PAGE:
Even after months of warnings and preparations, the FCC is worried that millions of Americans will still be taken by surprise if they find their TV sets go blank. President Obama has even gotten into the act, alerting Americans there won't be a delay beyond Friday.
"I want to be clear: There will not be another delay," the president said in a statement, referring to earlier delays in the DTV switch; more than a third of American televisions were switched in February. "We have worked hand in hand with state and local officials, broadcasters, and community groups to educate and assist millions of Americans with the transition."
The Nielsen Co. recently estimated that of the 114 million U.S. households with TV sets, more than 10% aren't completely prepared for the switch. Households that rely exclusively on the old analog reception are most vulnerable because they could lose all TV reception if they aren't prepared. Others, with extra sets not attached to cable, DSL, or satellite connections, also could lose reception even if their main TV sets are properly connected.
"Analog televisions will need to have digital-to-analog converter boxes attached to their televisions in order to continue receiving over-the-air television programming," the FCC said Monday. "Get the help you need: call 1-888-CALL-FCC or visit and enter your ZIP code or state in the upper right-hand corner of the page to find local events, assistance, and information."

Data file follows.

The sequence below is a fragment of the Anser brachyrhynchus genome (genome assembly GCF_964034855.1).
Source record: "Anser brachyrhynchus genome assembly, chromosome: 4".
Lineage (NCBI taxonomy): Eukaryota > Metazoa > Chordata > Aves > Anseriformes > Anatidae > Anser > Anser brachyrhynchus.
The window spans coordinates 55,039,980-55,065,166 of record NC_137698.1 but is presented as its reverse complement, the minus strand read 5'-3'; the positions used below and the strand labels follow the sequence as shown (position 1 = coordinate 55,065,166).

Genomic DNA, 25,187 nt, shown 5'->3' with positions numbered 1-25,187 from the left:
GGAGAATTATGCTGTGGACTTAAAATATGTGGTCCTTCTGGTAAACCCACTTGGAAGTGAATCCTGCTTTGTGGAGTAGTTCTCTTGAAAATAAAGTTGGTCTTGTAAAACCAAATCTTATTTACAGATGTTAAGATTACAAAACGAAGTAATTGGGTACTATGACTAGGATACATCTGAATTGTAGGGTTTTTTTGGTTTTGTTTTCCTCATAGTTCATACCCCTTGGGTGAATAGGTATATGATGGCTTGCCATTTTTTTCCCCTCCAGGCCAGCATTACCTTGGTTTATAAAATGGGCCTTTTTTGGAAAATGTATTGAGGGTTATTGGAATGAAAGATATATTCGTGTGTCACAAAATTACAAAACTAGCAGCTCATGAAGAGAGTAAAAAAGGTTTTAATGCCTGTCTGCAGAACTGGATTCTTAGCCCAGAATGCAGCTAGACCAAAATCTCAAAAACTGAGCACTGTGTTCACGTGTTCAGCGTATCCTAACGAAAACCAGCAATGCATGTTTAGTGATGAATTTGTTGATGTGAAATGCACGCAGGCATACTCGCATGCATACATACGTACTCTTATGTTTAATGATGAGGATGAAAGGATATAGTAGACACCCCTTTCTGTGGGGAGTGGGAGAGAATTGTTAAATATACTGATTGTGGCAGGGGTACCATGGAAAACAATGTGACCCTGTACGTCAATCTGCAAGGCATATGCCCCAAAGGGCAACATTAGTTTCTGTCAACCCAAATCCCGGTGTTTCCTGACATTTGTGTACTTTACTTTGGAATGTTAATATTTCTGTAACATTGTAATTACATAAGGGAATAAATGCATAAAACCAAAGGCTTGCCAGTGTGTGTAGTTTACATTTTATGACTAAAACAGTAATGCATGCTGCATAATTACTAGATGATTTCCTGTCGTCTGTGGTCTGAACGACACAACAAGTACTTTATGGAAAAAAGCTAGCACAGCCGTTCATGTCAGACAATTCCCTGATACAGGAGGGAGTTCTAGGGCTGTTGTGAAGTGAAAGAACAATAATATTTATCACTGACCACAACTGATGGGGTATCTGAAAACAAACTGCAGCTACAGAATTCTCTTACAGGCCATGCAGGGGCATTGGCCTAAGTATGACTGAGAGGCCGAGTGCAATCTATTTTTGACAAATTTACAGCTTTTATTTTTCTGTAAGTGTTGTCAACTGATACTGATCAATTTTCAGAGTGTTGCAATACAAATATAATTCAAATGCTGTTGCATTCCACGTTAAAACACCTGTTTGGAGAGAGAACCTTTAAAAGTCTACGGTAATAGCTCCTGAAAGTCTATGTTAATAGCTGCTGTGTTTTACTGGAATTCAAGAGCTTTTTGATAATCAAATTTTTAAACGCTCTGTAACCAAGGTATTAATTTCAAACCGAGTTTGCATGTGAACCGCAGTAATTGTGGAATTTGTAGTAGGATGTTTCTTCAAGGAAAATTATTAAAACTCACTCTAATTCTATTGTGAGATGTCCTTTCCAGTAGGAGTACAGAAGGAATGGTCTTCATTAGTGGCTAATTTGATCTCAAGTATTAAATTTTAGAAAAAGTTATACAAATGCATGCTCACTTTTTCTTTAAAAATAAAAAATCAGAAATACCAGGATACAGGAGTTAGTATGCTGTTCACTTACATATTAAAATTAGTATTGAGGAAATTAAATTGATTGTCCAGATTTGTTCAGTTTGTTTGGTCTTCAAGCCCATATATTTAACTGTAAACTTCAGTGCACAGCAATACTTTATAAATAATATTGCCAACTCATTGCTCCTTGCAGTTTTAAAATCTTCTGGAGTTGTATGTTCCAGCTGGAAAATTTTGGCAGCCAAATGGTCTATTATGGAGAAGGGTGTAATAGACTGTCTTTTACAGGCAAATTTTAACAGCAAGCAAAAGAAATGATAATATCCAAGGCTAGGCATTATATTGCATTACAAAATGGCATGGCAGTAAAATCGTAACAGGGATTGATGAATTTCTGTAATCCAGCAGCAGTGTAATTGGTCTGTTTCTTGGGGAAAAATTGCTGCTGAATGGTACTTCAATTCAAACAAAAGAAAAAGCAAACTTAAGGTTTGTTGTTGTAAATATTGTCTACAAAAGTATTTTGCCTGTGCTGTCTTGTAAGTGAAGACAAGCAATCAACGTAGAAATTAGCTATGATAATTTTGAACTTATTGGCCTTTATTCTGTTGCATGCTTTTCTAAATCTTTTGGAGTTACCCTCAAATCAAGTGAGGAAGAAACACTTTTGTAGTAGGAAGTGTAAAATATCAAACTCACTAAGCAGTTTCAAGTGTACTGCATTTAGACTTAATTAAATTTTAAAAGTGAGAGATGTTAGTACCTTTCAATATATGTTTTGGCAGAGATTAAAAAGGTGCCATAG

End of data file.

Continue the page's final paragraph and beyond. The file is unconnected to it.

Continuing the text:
The FCC has also designated 180 of its employees as well as thousands of volunteers to help consumers make the switch.
In its advisory this week, the FCC focused on potential antenna problems. It said rabbit-ear indoor TV antennas might have to be replaced with rooftop antennas in some regions in order for consumers to get channels 2 through 51.
"Some viewers may have to install rooftop antennas," the FCC said. "But try good ears and a bow tie first. You may be pleasantly surprised by how good they'll make your TV picture look."
In rare cases, some consumers may have to purchase service from cable, DSL, or satellite providers to get reception. The DTV switch has already been a boon for TV set manufacturers this year as sales are up sharply, traceable largely to consumers who want to make sure their televions operate properly. Service providers, too, have benefited from the switch.
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